When my partner and I got serious about marriage, I told him about the history of genetic heart disease on my mother’s side of my family. My maternal grandfather passed away in his sixties, and my mother’s sister suddenly died in her forties due to their heart conditions. Two of my mother’s brothers have coronary stents to aid blood flow throughout their bodies, and nearly everyone else in my mother’s family has high blood pressure and/or high cholesterol.
While genetic testing can give us access to important information about prevention and treatment, testing does not guarantee a correct diagnosis.ableist
My partner then disclosed to me the history of prostate issues and stomach cancer on his father’s side of the family. We both wondered then if we should get genetic testing done for future diseases because of the serious conditions that exist in our families.
Now, we are married, and completely undecided about whether we want genetic testing. Would we be playing with fate if we got tested? Would we spend the rest of our lives waiting and fearing for our health to deteriorate because a genetic test determined we have the gene for a specific disease? Would this impact our decision to have children biologically related to us? Isn’t it better to be in the dark about something that may or may never happen? Or is it better to be prepared?
Here’s a fact: Genetic testing for future disease has its limitations. A positive result for a certain gene sequence in a disease does not always mean you will have that disease. Likewise, a negative result does not mean you will not have that disease. While genetic testing can give us access to important information about prevention and treatment for the future, testing does not guarantee a correct diagnosis. Keep in mind that environmental factors, like diet, exercise, and air quality, play a large part on our overall health too.
However, you and your partner definitely have the right to ask each other to undergo genetic testing. Considering my family history, I would understand entirely if my husband asked me to get tested for heart disease and anything related to it.
Do you deserve to know unequivocally through genetic testing whether or not your partner will definitely have a serious illness in the future that will impact your relationship?
In turn, he would also understand if I asked him to get tested for his family health history. Still, this consideration brings into question whether it is ethical to base a long-term relationship on the results of genetic testing for disease.
Of course, many would deem it unethical to even consider ending a committed, monogamous relationship based on the likelihood of your partner getting a serious illness in the future.
When I asked Evelyn Pehowic, who is now engaged-to-be-married to her partner of three years, she said, “I think I have the right to ask [my partner] to get tested… but in return that gives him the right to say he doesn’t want it done. I don’t think I could ever tell him I want him to get tested, find out he’s tested positive for a future disease, and I decide I no longer want to be with him.”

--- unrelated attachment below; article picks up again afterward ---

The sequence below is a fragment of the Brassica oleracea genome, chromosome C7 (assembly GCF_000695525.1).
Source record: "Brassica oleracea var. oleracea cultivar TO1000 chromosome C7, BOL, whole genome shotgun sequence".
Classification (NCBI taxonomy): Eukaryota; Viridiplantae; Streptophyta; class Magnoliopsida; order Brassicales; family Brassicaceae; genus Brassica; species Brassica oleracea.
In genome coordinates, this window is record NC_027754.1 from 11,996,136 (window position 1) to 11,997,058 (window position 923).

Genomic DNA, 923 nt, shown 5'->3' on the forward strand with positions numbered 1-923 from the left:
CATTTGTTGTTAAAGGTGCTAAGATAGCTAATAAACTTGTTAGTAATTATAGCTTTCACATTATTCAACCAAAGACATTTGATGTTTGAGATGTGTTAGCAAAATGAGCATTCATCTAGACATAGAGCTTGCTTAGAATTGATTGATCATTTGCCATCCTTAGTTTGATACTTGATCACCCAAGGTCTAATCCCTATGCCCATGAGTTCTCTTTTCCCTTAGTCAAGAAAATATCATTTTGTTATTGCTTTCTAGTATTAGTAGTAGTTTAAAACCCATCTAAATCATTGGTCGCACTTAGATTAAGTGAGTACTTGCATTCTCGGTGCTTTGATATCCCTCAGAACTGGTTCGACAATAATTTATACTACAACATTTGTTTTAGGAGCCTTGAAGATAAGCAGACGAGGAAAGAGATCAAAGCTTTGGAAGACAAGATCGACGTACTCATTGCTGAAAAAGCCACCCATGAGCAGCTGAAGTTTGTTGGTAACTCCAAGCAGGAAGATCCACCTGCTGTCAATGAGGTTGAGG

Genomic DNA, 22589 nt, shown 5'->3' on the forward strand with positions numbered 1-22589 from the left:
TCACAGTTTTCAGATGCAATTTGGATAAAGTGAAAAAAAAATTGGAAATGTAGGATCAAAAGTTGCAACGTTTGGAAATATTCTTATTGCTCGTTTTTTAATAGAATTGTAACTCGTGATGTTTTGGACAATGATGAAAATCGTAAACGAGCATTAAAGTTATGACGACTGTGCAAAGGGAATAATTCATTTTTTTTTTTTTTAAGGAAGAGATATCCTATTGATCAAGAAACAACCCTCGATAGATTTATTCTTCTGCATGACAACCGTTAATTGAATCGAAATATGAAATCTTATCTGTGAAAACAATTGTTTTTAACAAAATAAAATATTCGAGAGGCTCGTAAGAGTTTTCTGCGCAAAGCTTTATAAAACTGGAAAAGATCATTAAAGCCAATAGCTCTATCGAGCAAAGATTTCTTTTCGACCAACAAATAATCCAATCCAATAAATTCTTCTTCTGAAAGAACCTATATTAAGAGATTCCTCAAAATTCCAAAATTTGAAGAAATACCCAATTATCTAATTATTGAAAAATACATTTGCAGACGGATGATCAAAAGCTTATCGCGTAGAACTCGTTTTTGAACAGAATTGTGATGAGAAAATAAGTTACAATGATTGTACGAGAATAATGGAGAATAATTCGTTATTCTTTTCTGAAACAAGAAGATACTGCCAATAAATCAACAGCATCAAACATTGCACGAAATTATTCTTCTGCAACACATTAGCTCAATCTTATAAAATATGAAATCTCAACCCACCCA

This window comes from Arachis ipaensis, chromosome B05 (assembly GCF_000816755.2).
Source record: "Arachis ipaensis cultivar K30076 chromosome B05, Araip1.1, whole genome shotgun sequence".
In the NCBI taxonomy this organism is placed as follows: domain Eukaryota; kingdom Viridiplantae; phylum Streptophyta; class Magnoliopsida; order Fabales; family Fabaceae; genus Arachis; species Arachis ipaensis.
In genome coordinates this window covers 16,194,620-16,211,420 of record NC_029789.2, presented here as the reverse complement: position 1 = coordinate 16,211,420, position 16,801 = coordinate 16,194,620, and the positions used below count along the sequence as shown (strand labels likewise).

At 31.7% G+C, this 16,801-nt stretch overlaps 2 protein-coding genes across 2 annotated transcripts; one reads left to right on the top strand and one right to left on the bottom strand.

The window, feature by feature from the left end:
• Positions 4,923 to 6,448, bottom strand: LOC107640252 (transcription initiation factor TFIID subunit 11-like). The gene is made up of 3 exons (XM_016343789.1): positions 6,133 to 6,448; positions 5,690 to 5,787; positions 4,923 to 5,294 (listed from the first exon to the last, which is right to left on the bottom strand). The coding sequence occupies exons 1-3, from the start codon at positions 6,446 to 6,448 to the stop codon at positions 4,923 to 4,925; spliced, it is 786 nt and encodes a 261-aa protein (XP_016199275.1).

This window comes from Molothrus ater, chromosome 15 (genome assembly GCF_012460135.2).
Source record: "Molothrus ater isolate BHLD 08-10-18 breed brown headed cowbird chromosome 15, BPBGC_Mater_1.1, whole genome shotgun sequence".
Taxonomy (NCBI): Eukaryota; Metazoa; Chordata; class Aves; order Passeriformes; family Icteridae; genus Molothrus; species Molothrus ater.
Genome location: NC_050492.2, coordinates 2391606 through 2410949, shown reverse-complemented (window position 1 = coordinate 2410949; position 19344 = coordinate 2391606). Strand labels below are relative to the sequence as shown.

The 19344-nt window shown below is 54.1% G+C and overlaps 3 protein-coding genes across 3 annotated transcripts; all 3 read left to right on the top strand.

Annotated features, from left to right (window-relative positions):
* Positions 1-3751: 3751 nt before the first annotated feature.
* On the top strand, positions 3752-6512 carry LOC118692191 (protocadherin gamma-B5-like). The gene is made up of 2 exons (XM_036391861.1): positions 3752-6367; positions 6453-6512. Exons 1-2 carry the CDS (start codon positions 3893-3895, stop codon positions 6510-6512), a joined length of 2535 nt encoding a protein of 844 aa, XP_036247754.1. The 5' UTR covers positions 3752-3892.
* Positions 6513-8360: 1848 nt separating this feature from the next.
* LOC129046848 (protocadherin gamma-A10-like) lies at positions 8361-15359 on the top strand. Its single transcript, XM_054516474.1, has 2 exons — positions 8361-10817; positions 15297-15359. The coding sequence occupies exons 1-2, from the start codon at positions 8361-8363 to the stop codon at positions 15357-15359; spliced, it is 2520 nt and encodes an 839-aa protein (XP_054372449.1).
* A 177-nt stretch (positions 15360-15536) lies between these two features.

Evelyn brings up an interesting point when she says her partner has the right to refuse testing. If one is adamant about getting tested, the other has the right to be adamant about not getting tested. Do you deserve to know unequivocally through genetic testing (although genetic testing will not always give you indisputable results) whether or not your partner will definitely (or be highly likely to) have a serious illness in the future that will impact your relationship?
I say no. Nobody deserves to know such things; rather, it is a privilege given to partners by each other through consent (granted you also have the medical access to have such testing done).
Let’s be honest: This kind of information, no matter what, will impact your view of your partner and your future together. I am not saying you shouldn’t get genetic testing; you can as long as the decision is a mutual agreement based on consent.
If one is adamant about getting tested, the other has the right to be adamant about not getting tested.
I am saying, however, that such information may change how you live your life and so, this kind of decision should be taken extremely seriously.
Lovie Dhanjal said about her partner of four years: “I personally wouldn’t ask my partner to do that, because if a disease or illness arises, we can tackle it together at that time. I would rather not freak out about what is in his DNA and wait for it to happen if it even happens.”
For me and my partner, sometimes genetic testing for future disease feels as if we would be testing fate. Sometimes it seems like a good idea to be prepared. But here’s the one thing we know for sure: This is knowledge that has the potential to change our lives for the worse, and we aren’t sure we want that. Sometimes, ignorance is bliss.